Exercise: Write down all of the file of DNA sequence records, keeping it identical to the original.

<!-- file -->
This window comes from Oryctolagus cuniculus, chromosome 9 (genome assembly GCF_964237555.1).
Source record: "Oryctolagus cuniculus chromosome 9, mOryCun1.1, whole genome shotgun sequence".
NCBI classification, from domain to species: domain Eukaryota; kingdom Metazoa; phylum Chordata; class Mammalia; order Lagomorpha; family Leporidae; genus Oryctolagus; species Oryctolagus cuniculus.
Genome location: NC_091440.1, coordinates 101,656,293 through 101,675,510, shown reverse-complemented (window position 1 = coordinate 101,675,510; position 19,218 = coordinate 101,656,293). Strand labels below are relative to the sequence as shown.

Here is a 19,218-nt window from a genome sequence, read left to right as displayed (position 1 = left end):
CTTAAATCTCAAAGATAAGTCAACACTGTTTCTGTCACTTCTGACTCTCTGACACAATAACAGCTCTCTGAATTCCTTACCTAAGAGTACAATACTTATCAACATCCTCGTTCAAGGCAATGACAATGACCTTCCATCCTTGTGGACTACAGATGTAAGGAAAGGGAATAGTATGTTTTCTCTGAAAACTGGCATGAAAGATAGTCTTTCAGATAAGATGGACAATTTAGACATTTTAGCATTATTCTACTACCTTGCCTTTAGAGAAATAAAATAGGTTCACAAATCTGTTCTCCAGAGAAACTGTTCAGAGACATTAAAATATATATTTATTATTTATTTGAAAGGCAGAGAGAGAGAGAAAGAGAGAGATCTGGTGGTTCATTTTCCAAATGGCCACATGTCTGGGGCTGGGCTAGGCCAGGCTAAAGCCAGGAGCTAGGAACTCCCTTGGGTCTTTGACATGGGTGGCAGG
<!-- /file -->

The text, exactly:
This window comes from Oryctolagus cuniculus, chromosome 9 (genome assembly GCF_964237555.1).
Source record: "Oryctolagus cuniculus chromosome 9, mOryCun1.1, whole genome shotgun sequence".
NCBI classification, from domain to species: domain Eukaryota; kingdom Metazoa; phylum Chordata; class Mammalia; order Lagomorpha; family Leporidae; genus Oryctolagus; species Oryctolagus cuniculus.
Genome location: NC_091440.1, coordinates 101,656,293 through 101,675,510, shown reverse-complemented (window position 1 = coordinate 101,675,510; position 19,218 = coordinate 101,656,293). Strand labels below are relative to the sequence as shown.

Here is a 19,218-nt window from a genome sequence, read left to right as displayed (position 1 = left end):
CTTAAATCTCAAAGATAAGTCAACACTGTTTCTGTCACTTCTGACTCTCTGACACAATAACAGCTCTCTGAATTCCTTACCTAAGAGTACAATACTTATCAACATCCTCGTTCAAGGCAATGACAATGACCTTCCATCCTTGTGGACTACAGATGTAAGGAAAGGGAATAGTATGTTTTCTCTGAAAACTGGCATGAAAGATAGTCTTTCAGATAAGATGGACAATTTAGACATTTTAGCATTATTCTACTACCTTGCCTTTAGAGAAATAAAATAGGTTCACAAATCTGTTCTCCAGAGAAACTGTTCAGAGACATTAAAATATATATTTATTATTTATTTGAAAGGCAGAGAGAGAGAGAAAGAGAGAGATCTGGTGGTTCATTTTCCAAATGGCCACATGTCTGGGGCTGGGCTAGGCCAGGCTAAAGCCAGGAGCTAGGAACTCCCTTGGGTCTTTGACATGGGTGGCAGG